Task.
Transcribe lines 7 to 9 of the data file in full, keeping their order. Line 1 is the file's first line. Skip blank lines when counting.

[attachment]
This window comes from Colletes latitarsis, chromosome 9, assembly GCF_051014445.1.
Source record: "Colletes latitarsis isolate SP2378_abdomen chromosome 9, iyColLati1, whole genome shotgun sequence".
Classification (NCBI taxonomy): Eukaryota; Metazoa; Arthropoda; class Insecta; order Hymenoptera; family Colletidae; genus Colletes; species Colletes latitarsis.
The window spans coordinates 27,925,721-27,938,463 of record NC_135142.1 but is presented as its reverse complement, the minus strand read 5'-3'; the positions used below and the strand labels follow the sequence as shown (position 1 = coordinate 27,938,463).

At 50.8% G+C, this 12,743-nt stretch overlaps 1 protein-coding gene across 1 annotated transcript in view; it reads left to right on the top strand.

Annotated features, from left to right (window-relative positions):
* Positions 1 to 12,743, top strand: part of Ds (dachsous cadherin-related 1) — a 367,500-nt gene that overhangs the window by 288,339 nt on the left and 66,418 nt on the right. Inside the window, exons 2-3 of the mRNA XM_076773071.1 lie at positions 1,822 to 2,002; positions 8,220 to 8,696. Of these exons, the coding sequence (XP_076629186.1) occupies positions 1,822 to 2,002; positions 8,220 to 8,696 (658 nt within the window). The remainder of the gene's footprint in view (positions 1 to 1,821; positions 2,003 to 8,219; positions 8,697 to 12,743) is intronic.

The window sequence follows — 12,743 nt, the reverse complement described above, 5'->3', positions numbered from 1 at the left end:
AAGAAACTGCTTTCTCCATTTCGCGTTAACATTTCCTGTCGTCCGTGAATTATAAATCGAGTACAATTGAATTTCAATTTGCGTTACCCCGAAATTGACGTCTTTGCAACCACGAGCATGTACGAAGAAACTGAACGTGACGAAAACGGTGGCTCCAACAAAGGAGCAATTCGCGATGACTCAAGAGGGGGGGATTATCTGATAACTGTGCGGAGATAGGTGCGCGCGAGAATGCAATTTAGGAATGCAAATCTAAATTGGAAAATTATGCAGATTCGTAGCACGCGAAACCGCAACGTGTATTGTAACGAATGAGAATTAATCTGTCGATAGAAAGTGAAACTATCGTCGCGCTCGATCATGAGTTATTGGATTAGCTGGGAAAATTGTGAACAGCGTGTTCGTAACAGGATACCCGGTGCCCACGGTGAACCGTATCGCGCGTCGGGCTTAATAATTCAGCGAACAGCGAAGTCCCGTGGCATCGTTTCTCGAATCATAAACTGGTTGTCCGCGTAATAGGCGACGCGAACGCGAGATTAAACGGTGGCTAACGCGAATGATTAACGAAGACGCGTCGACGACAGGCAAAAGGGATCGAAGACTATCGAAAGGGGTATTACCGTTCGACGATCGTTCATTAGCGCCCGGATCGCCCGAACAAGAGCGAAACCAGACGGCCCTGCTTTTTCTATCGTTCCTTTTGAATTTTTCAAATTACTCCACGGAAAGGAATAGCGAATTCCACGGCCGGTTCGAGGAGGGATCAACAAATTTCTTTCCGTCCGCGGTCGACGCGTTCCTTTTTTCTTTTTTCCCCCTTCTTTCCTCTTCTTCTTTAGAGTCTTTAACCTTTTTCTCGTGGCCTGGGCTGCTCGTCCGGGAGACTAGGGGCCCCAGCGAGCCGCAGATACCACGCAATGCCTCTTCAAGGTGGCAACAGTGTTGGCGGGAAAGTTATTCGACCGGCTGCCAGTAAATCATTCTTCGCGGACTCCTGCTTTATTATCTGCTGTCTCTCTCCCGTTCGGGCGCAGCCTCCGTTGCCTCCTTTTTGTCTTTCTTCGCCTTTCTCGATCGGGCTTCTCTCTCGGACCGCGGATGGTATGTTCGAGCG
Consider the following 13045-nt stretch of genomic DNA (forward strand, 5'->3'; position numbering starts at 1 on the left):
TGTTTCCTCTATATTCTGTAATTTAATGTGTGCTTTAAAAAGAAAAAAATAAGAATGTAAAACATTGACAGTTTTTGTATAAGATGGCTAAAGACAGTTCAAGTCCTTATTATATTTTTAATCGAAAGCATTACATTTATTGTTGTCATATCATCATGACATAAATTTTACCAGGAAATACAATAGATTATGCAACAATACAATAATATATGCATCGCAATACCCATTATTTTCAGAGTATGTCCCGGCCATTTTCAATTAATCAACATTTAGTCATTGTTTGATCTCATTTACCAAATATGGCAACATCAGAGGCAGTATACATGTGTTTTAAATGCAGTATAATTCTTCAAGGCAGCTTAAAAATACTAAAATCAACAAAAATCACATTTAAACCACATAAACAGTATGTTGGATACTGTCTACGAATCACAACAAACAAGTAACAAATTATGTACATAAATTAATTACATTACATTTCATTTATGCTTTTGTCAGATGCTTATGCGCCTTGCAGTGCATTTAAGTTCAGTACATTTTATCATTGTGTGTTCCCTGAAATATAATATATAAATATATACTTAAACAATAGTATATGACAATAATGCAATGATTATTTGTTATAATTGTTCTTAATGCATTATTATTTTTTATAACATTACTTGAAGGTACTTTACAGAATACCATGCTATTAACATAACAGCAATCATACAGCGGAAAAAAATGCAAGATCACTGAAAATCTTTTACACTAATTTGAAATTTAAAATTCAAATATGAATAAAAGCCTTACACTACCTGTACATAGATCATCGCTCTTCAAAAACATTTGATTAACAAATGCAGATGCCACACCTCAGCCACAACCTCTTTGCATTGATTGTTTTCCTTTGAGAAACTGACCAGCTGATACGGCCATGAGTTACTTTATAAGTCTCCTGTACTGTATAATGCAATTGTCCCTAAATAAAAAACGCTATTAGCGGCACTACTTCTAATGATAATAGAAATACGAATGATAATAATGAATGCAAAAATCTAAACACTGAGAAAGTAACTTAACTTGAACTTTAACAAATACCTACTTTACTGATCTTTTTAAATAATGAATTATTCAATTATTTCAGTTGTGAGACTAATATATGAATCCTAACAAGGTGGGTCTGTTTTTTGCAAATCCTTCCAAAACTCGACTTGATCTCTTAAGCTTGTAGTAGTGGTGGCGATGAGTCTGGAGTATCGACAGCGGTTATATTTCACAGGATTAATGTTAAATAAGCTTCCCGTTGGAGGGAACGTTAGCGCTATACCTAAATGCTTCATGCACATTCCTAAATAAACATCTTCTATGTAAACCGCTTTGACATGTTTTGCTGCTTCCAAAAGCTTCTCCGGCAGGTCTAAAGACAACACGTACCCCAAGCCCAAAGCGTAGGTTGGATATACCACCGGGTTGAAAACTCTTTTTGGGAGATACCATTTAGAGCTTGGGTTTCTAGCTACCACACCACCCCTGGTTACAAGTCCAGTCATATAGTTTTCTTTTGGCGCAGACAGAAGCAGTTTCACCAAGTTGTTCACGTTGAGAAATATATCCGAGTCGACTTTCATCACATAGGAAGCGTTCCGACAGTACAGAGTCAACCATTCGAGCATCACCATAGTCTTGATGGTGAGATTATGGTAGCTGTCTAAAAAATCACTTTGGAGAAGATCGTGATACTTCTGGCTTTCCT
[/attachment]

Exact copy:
* Positions 1 to 12,743, top strand: part of Ds (dachsous cadherin-related 1) — a 367,500-nt gene that overhangs the window by 288,339 nt on the left and 66,418 nt on the right. Inside the window, exons 2-3 of the mRNA XM_076773071.1 lie at positions 1,822 to 2,002; positions 8,220 to 8,696. Of these exons, the coding sequence (XP_076629186.1) occupies positions 1,822 to 2,002; positions 8,220 to 8,696 (658 nt within the window). The remainder of the gene's footprint in view (positions 1 to 1,821; positions 2,003 to 8,219; positions 8,697 to 12,743) is intronic.

The window sequence follows — 12,743 nt, the reverse complement described above, 5'->3', positions numbered from 1 at the left end:
AAGAAACTGCTTTCTCCATTTCGCGTTAACATTTCCTGTCGTCCGTGAATTATAAATCGAGTACAATTGAATTTCAATTTGCGTTACCCCGAAATTGACGTCTTTGCAACCACGAGCATGTACGAAGAAACTGAACGTGACGAAAACGGTGGCTCCAACAAAGGAGCAATTCGCGATGACTCAAGAGGGGGGGATTATCTGATAACTGTGCGGAGATAGGTGCGCGCGAGAATGCAATTTAGGAATGCAAATCTAAATTGGAAAATTATGCAGATTCGTAGCACGCGAAACCGCAACGTGTATTGTAACGAATGAGAATTAATCTGTCGATAGAAAGTGAAACTATCGTCGCGCTCGATCATGAGTTATTGGATTAGCTGGGAAAATTGTGAACAGCGTGTTCGTAACAGGATACCCGGTGCCCACGGTGAACCGTATCGCGCGTCGGGCTTAATAATTCAGCGAACAGCGAAGTCCCGTGGCATCGTTTCTCGAATCATAAACTGGTTGTCCGCGTAATAGGCGACGCGAACGCGAGATTAAACGGTGGCTAACGCGAATGATTAACGAAGACGCGTCGACGACAGGCAAAAGGGATCGAAGACTATCGAAAGGGGTATTACCGTTCGACGATCGTTCATTAGCGCCCGGATCGCCCGAACAAGAGCGAAACCAGACGGCCCTGCTTTTTCTATCGTTCCTTTTGAATTTTTCAAATTACTCCACGGAAAGGAATAGCGAATTCCACGGCCGGTTCGAGGAGGGATCAACAAATTTCTTTCCGTCCGCGGTCGACGCGTTCCTTTTTTCTTTTTTCCCCCTTCTTTCCTCTTCTTCTTTAGAGTCTTTAACCTTTTTCTCGTGGCCTGGGCTGCTCGTCCGGGAGACTAGGGGCCCCAGCGAGCCGCAGATACCACGCAATGCCTCTTCAAGGTGGCAACAGTGTTGGCGGGAAAGTTATTCGACCGGCTGCCAGTAAATCATTCTTCGCGGACTCCTGCTTTATTATCTGCTGTCTCTCTCCCGTTCGGGCGCAGCCTCCGTTGCCTCCTTTTTGTCTTTCTTCGCCTTTCTCGATCGGGCTTCTCTCTCGGACCGCGGATGGTATGTTCGAGCG